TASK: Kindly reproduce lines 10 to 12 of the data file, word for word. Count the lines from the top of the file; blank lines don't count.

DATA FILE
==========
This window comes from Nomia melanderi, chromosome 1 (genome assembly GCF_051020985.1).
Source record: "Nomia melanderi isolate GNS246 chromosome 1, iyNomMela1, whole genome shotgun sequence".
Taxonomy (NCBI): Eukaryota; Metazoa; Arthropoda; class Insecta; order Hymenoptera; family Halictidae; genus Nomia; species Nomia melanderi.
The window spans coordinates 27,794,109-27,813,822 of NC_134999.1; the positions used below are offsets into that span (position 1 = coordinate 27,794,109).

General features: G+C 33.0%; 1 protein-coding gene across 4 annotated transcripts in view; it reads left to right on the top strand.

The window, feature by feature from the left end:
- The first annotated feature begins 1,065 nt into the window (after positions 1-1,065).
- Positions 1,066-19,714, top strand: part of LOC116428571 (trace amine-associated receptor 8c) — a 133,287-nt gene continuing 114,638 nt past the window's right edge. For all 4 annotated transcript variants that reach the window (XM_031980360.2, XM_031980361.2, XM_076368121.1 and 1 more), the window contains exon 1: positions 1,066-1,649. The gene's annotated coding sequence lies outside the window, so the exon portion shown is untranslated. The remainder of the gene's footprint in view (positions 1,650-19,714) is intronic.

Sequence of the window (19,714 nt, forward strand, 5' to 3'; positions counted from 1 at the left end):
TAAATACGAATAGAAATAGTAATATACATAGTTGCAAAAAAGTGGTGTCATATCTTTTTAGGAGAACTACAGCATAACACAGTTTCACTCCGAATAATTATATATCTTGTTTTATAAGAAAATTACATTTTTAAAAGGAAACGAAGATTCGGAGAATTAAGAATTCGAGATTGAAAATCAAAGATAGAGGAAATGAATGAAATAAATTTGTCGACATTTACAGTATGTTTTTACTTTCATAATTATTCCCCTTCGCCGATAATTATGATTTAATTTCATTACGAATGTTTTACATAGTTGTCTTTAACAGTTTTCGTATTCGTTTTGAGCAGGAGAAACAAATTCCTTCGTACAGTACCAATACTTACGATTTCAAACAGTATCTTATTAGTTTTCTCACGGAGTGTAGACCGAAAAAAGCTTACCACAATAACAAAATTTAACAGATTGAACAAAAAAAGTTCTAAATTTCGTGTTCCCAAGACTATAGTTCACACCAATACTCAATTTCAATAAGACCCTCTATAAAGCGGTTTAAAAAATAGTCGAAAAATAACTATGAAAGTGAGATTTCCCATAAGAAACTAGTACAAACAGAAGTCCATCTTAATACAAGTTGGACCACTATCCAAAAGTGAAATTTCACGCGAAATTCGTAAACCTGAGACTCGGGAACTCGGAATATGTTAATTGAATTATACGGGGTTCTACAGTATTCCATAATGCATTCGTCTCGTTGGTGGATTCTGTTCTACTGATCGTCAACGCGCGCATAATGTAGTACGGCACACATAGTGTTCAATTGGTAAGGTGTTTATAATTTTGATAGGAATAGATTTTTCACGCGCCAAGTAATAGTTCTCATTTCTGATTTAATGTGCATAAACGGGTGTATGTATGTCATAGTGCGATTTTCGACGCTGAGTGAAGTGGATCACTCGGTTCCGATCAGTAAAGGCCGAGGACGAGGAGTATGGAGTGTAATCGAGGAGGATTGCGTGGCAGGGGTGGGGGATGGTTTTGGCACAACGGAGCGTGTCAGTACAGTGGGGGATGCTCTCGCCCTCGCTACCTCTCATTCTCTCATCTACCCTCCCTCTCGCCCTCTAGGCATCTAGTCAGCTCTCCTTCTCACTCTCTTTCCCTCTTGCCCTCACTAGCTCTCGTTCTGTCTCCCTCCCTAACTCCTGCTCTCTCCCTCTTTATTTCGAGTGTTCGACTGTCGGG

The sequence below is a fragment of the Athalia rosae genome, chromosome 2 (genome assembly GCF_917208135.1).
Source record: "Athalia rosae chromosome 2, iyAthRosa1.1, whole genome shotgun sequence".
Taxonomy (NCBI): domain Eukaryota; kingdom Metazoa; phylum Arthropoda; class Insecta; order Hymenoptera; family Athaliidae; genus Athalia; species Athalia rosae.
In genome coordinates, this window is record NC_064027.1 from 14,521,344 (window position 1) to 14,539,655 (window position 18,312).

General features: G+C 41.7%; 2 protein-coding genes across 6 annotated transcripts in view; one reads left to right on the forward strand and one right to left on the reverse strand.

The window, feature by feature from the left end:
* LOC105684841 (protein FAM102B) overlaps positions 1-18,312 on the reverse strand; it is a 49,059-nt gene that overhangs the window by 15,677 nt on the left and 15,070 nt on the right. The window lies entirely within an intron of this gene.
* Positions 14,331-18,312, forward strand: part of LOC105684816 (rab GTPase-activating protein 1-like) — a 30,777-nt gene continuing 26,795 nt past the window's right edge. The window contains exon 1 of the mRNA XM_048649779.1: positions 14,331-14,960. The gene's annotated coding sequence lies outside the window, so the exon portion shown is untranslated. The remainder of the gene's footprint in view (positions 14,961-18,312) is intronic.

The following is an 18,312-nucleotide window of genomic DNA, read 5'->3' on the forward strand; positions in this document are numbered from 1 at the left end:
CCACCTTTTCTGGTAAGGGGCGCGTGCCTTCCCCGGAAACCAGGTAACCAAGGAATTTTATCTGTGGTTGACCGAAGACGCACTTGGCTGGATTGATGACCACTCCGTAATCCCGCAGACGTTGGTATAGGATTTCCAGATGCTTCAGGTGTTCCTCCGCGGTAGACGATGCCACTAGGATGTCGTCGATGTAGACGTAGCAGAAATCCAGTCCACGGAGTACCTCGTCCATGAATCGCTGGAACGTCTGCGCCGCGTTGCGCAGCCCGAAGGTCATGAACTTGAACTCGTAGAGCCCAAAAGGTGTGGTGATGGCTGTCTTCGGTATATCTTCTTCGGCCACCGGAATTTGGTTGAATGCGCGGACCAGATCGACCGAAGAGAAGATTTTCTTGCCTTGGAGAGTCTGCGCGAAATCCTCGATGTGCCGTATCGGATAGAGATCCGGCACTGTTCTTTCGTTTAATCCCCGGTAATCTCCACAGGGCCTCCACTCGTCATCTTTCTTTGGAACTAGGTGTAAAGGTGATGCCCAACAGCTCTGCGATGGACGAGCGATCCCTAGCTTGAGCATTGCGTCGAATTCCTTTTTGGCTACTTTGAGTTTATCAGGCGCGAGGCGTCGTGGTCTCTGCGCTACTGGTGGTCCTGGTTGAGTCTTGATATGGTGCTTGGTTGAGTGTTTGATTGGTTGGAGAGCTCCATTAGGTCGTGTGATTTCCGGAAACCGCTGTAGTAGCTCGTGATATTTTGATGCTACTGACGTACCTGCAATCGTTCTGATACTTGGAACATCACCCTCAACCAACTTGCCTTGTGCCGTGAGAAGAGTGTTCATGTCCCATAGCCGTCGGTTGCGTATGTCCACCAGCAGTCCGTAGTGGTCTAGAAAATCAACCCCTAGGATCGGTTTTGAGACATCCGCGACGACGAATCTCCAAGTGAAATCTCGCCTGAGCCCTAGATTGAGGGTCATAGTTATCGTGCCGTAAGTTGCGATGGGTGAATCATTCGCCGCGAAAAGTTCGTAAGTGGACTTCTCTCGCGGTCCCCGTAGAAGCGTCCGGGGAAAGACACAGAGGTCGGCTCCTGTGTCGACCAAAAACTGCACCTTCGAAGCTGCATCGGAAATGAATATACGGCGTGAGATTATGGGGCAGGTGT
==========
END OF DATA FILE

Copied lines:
TAAATACGAATAGAAATAGTAATATACATAGTTGCAAAAAAGTGGTGTCATATCTTTTTAGGAGAACTACAGCATAACACAGTTTCACTCCGAATAATTATATATCTTGTTTTATAAGAAAATTACATTTTTAAAAGGAAACGAAGATTCGGAGAATTAAGAATTCGAGATTGAAAATCAAAGATAGAGGAAATGAATGAAATAAATTTGTCGACATTTACAGTATGTTTTTACTTTCATAATTATTCCCCTTCGCCGATAATTATGATTTAATTTCATTACGAATGTTTTACATAGTTGTCTTTAACAGTTTTCGTATTCGTTTTGAGCAGGAGAAACAAATTCCTTCGTACAGTACCAATACTTACGATTTCAAACAGTATCTTATTAGTTTTCTCACGGAGTGTAGACCGAAAAAAGCTTACCACAATAACAAAATTTAACAGATTGAACAAAAAAAGTTCTAAATTTCGTGTTCCCAAGACTATAGTTCACACCAATACTCAATTTCAATAAGACCCTCTATAAAGCGGTTTAAAAAATAGTCGAAAAATAACTATGAAAGTGAGATTTCCCATAAGAAACTAGTACAAACAGAAGTCCATCTTAATACAAGTTGGACCACTATCCAAAAGTGAAATTTCACGCGAAATTCGTAAACCTGAGACTCGGGAACTCGGAATATGTTAATTGAATTATACGGGGTTCTACAGTATTCCATAATGCATTCGTCTCGTTGGTGGATTCTGTTCTACTGATCGTCAACGCGCGCATAATGTAGTACGGCACACATAGTGTTCAATTGGTAAGGTGTTTATAATTTTGATAGGAATAGATTTTTCACGCGCCAAGTAATAGTTCTCATTTCTGATTTAATGTGCATAAACGGGTGTATGTATGTCATAGTGCGATTTTCGACGCTGAGTGAAGTGGATCACTCGGTTCCGATCAGTAAAGGCCGAGGACGAGGAGTATGGAGTGTAATCGAGGAGGATTGCGTGGCAGGGGTGGGGGATGGTTTTGGCACAACGGAGCGTGTCAGTACAGTGGGGGATGCTCTCGCCCTCGCTACCTCTCATTCTCTCATCTACCCTCCCTCTCGCCCTCTAGGCATCTAGTCAGCTCTCCTTCTCACTCTCTTTCCCTCTTGCCCTCACTAGCTCTCGTTCTGTCTCCCTCCCTAACTCCTGCTCTCTCCCTCTTTATTTCGAGTGTTCGACTGTCGGG

The sequence below is a fragment of the Athalia rosae genome, chromosome 2 (genome assembly GCF_917208135.1).
Source record: "Athalia rosae chromosome 2, iyAthRosa1.1, whole genome shotgun sequence".